On first arriving I started work with the incredible Adam Cooper [Royal Ballet ] on his production of Dangerous Liaisons at Sadlers Wells Theatre.
Not long after that I received my first West End contract on an exquisite show called Sinatra at the London Palladium. I flew my mum and dad over for this one and having them sit in the Royal Box, as it were, at the Palladium and come along for the ride with me is a memory that holds dear to this day.
Being asked to work in Paris at Theatre Chatelet was another pinch me moment.
A stand-out would have to be being cast in the Disney film Beauty and the Beast, directed by Bill Condon. An experience like no other – shooting for around six months. 

Was it a big step moving from performing to directing and choreographing?
It has felt very natural. As you get older the mind wants to be challenged and remain explorative when it comes to dissecting movement and its meaning . . . I have always felt like a sponge in a creative space. Constantly observing, remaining curious, hungry and passionate in creating art. Choreography and directing to me are one and the same. There must always be meaning behind movement. Physical storytelling, not movement for movement's sake, is what I’m seeking moving forward.

What has been your most challenging role to date?
Professionally they are always challenging!! Personally, navigating my way forward on this incredible ride they call life after I lost my mum, my best friend, all while becoming a mummy myself at the time.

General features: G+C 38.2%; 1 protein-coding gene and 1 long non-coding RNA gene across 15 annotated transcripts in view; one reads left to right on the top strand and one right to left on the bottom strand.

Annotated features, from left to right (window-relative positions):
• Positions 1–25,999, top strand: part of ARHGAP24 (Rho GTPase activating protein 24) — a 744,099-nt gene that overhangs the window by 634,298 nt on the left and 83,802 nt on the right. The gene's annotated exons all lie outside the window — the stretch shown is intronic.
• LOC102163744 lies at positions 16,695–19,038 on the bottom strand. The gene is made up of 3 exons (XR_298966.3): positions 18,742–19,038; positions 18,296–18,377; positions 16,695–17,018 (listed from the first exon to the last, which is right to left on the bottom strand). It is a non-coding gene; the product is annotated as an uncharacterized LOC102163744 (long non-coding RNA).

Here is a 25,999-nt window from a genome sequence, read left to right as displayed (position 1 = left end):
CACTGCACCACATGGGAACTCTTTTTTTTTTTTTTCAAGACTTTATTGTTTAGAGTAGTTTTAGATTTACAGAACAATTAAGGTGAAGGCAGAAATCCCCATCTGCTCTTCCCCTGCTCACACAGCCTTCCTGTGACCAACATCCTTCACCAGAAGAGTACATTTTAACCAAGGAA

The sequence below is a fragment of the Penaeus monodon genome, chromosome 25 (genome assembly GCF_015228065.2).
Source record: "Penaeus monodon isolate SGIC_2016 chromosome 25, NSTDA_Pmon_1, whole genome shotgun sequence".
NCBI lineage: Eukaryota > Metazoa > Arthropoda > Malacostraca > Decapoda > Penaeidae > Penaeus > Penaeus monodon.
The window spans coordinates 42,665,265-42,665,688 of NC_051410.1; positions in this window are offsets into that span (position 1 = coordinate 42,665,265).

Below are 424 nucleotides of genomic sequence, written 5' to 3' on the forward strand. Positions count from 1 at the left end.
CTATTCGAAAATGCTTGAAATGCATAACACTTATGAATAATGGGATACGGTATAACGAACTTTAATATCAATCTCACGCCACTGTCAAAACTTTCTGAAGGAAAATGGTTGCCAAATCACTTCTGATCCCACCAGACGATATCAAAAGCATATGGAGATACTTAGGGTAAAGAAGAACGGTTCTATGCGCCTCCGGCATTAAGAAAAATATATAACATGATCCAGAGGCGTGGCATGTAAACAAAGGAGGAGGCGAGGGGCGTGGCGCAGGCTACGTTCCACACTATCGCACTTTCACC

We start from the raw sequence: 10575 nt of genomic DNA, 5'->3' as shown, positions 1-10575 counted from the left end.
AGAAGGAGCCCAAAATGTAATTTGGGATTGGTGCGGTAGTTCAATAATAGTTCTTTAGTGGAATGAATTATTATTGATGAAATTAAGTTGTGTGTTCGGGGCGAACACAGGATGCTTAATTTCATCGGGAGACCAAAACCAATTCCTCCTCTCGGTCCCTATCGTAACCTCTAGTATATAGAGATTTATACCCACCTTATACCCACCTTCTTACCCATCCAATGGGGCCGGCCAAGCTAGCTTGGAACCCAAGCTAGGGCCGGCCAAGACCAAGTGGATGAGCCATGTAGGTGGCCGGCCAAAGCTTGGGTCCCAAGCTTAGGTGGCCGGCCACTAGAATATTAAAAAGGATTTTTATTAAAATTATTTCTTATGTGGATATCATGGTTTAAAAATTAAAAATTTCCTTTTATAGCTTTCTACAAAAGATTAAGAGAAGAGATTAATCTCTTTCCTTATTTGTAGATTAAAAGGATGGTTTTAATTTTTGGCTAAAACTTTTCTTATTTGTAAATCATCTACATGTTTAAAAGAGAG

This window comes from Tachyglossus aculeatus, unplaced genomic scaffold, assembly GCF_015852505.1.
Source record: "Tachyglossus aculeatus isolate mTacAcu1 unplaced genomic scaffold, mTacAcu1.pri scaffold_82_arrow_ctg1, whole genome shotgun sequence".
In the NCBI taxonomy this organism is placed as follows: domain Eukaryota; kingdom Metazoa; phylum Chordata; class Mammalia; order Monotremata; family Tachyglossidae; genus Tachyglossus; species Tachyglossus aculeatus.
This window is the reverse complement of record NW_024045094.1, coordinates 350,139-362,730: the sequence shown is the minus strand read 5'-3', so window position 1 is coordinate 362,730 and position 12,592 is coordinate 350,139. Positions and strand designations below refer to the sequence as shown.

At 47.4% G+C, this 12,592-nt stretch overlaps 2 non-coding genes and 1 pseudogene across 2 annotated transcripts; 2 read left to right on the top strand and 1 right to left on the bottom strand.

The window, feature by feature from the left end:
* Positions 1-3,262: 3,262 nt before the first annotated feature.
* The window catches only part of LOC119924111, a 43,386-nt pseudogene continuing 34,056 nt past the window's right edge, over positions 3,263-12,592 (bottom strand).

What is the best venue you have worked or performed in?
So many – London Palladium; Theatre Chatelet, Paris; Joyce Theatre New York, Bellas Artes in Mexico and most recently the Bernard B Jacobs Theatre, Broadway, with Sondheim’s Company production. Not to omit the forthcoming Phantom on Sydney Harbour!

Best costume?
My costumes in Sinatra were truly breathtaking. Corseted and tailored to your body, with incredible wigs.
All the costumes and detail for Beauty and the Beast were through the roof.


Was there any time you thought you wouldn't "make it" in the industry?
It was mentioned many times when training, especially as a classical dancer [it goes with the territory]. However deep down I knew it wasn’t written anywhere that I couldn’t and wouldn’t make it my life. I knew how badly I wanted a life in this industry, I applied myself, worked my butt off and stayed hungry, driven and passionate.

Why did you return to Australia?
Purely and simply, Covid. I was in New York when the pandemic kicked in, about to open Company, when Broadway shut down. I hot-footed it back home to London but was talked into heading to Australia while "this pandemic blew over". Well, now here I am working on the incredible Phantom for Sydney Harbour! Who would have thought!

Handa Phantom on the harbour

How different is this new Phantom from the one you originally performed in?
Very. I have come at this keeping in mind the legacy we are obligated to uphold. "It ain’t broke", is how I see it, and Dame Gillian Lynne’s [original choreography] is evergreen. Knowing this, forever respecting this, has been the stepping stone from which I leapt off in creating the choreography. Paying homage to an incredible tour de force, yet somehow bringing in the earthiness, maturity, seen in the younger generation of dancers/performers today. Driving this is a continued search to find the storytelling behind all the creative choices.  

What do you always bring with you to a performance?
100 percent commitment.
A deep desire to genuinely connect with an audience and cast and a “give it my all". Always have, always will.

For Simone Sault's advice on auditioning, see the April/May/June print issue of 'Dance Australia'.

'Phantom of the Opera on Sydney Harbour' runs from March 25 to April 24. For more info, go here.